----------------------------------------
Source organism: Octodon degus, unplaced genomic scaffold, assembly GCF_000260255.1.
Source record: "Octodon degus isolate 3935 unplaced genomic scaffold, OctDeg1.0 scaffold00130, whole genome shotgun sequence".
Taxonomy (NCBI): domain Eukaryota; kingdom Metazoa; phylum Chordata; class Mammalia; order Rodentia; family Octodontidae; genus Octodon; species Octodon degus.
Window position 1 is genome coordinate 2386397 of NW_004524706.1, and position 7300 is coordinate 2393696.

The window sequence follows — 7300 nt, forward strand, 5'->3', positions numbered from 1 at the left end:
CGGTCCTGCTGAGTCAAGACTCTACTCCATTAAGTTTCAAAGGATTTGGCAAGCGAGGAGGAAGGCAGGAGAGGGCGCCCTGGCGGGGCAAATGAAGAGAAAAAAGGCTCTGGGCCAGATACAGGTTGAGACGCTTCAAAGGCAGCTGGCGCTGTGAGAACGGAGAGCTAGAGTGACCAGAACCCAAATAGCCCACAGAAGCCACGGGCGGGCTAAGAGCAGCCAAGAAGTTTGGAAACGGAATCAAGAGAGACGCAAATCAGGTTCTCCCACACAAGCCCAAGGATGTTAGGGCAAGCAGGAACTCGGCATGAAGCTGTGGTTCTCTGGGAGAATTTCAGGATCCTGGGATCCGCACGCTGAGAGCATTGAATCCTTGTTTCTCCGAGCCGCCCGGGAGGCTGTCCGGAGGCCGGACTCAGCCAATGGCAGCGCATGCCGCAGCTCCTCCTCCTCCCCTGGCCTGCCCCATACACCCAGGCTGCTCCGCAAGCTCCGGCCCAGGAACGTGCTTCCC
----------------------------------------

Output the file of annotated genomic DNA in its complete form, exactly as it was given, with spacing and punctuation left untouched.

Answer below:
Source organism: Octodon degus, unplaced genomic scaffold, assembly GCF_000260255.1.
Source record: "Octodon degus isolate 3935 unplaced genomic scaffold, OctDeg1.0 scaffold00130, whole genome shotgun sequence".
Taxonomy (NCBI): domain Eukaryota; kingdom Metazoa; phylum Chordata; class Mammalia; order Rodentia; family Octodontidae; genus Octodon; species Octodon degus.
Window position 1 is genome coordinate 2386397 of NW_004524706.1, and position 7300 is coordinate 2393696.

The window sequence follows — 7300 nt, forward strand, 5'->3', positions numbered from 1 at the left end:
CGGTCCTGCTGAGTCAAGACTCTACTCCATTAAGTTTCAAAGGATTTGGCAAGCGAGGAGGAAGGCAGGAGAGGGCGCCCTGGCGGGGCAAATGAAGAGAAAAAAGGCTCTGGGCCAGATACAGGTTGAGACGCTTCAAAGGCAGCTGGCGCTGTGAGAACGGAGAGCTAGAGTGACCAGAACCCAAATAGCCCACAGAAGCCACGGGCGGGCTAAGAGCAGCCAAGAAGTTTGGAAACGGAATCAAGAGAGACGCAAATCAGGTTCTCCCACACAAGCCCAAGGATGTTAGGGCAAGCAGGAACTCGGCATGAAGCTGTGGTTCTCTGGGAGAATTTCAGGATCCTGGGATCCGCACGCTGAGAGCATTGAATCCTTGTTTCTCCGAGCCGCCCGGGAGGCTGTCCGGAGGCCGGACTCAGCCAATGGCAGCGCATGCCGCAGCTCCTCCTCCTCCCCTGGCCTGCCCCATACACCCAGGCTGCTCCGCAAGCTCCGGCCCAGGAACGTGCTTCCC